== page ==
Across Iceland, the COVID-19 pandemic has forced people to stay home and practice physical distancing to prevent the spread of the virus. For the queer community, this means that important community networks and connections have had to adapt to this new reality. GayIceland speaks with queer Icelanders about how they are coping with the isolation.
For Bára Halldórsdóttir, the COVID-19 pandemic is a chance for people to spend some time in her shoes. Bára has a rare illness called Behcet’s, which is a chronic autoimmune disease that often causes her pain and restricts her mobility. Because of this, she is often restricted to her home for days and even weeks at a time.
For the most part, Bára says her life has remained the same during the pandemic. “I always have to worry about my health anyway,” she says. “I used to kind of live like this, except I had an extension of myself, which was my wife, so she could physically do stuff or drive me places.”
“I woke up and there was an alien in front of me, like in full hazmat gear,” she explains. “For the first time in a very long time I was like, ‘Shit I’m in the hospital, I’m scared.’
However, there are some important differences. “I haven’t had to be as afraid of the normal person as I am now,” she says.
Bára has had to visit the hospital twice since the pandemic began. The second time it was because she fell in her bathroom and hit her head. “I woke up and there was an alien in front of me, like in full hazmat gear,” she explains. “For the first time in a very long time I was like, ‘Shit I’m in the hospital, I’m scared.’ Not because of the hospital or the people that I trust there, but because I’m in close proximity to people who might get me more sick than other people,” she says.
“I got that moment of like, ‘Oh fuck, there’s a person coughing on the other side of the room’,” she says. “That was a very interesting moment because part of me was like, ‘Oh my god take me away from the monster,’ and then I was like, ‘Oh wait, it’s a human being’.”
There are also important parts of her care that Bára is not able to access because of the pandemic. For example, she is no longer able to go to physiotherapy and certain medical procedures have to be postponed. “I can’t get my basic care because I’m battling with people who need it more,” she says. “But I still need that basic care. It’s not going away.”
Despite the challenges, Bára says there are some lessons that people can learn from the disability community when it comes to coping with the pandemic. For people living with disabilities, she says social isolation is often a way of life.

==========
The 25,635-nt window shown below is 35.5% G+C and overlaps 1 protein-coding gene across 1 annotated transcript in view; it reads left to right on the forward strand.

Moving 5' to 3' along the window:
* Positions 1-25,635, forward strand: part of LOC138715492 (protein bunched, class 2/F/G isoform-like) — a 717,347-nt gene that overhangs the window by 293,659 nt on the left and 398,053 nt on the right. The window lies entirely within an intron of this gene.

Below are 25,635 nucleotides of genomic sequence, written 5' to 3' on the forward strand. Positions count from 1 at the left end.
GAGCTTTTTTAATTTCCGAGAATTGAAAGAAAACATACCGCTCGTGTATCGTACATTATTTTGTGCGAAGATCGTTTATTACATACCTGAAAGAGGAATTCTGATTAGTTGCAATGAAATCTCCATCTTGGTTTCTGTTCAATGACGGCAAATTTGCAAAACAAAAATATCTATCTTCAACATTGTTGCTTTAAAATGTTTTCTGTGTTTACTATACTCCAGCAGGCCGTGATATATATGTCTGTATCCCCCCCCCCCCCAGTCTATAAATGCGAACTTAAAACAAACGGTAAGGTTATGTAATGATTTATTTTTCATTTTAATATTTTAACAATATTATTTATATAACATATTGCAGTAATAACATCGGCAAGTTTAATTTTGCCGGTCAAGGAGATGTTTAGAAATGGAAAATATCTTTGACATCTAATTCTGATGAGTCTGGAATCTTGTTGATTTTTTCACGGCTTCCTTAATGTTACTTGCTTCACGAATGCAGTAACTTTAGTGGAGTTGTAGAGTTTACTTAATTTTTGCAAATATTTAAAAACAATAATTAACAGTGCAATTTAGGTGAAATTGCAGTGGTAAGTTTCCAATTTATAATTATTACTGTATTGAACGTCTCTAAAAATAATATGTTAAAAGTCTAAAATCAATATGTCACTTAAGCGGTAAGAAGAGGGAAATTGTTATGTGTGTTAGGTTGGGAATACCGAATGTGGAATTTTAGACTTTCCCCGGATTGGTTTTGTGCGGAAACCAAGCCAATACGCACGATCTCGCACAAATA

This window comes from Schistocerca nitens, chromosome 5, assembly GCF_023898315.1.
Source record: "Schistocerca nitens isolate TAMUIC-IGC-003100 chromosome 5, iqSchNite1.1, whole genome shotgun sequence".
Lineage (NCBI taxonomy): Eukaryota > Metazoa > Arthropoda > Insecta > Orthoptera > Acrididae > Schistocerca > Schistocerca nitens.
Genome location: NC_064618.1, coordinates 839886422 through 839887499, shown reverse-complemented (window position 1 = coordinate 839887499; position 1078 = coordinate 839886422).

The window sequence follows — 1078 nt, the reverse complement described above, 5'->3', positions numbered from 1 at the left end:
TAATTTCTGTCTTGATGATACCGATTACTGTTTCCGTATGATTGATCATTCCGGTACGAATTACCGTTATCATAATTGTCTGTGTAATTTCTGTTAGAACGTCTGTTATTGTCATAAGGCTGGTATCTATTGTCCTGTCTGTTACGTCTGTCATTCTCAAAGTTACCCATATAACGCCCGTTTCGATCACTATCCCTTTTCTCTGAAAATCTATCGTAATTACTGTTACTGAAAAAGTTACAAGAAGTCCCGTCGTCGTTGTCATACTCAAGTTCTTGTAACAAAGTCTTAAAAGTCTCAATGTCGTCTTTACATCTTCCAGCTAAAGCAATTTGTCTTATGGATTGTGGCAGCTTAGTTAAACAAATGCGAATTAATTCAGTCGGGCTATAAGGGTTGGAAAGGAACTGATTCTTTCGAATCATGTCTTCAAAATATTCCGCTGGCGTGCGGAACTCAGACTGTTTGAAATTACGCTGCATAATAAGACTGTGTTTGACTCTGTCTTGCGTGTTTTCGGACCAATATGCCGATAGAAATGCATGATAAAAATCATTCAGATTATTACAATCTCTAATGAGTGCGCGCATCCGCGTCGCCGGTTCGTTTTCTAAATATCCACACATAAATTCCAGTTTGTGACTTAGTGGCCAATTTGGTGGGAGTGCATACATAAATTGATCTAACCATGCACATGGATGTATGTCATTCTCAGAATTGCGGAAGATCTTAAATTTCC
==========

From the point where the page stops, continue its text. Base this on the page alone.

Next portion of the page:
“It’s more acceptable to not show up everywhere,” she says. “It’s more acceptable to do things over the computer like this. This is how I would love the society to just work in general. You don’t have to always be everywhere.”
“You have to re-pace yourself,” Bára says when asked what some key lessons are. “If you’re going to have the same speed at home as you had in your everyday life, your house is going to be remodeled three times in the first month you are at home.”
“If you had a very rhythmic life before — I go to work, I come home, etc. — make that system at home. Even if that just means having a work chair,” she says. “Don’t fall into working sixteen hour days and then nothing for three days.”
Bára says it also helps to sit down and write a list of all the things you are scared of. For example, what parts of your life or your routine will you have to forego because of the pandemic. Ask yourself, “Which of these things are very nice to do and which of these things are important to do?”
“You have to ask for help. And you have to ask for help before you’ve gone into a horrible situation.”
Bára says this can help distinguish between things that need to get done to survive, such as going to the grocery store or walking your dog, and things that can be saved for self care. “There is of course no situation where you end up with, ‘This is great, this is going to be a lovely life!’ Because you’re always going to worry a little bit about the state of the world,” she says.
“But that’s basically been my life and everybody’s life who is disabled or who has come out as trans late in their life or whatever,” Bára adds. “You don’t have a safe place in the world.”
The most important thing to remember during this time, according to Bára? “You have to ask for help,” she says. “And you have to ask for help before you’ve gone into a horrible situation. So ask for help — there’s no shame in it now.”
Main photo: Bára with her wife, Hrafna.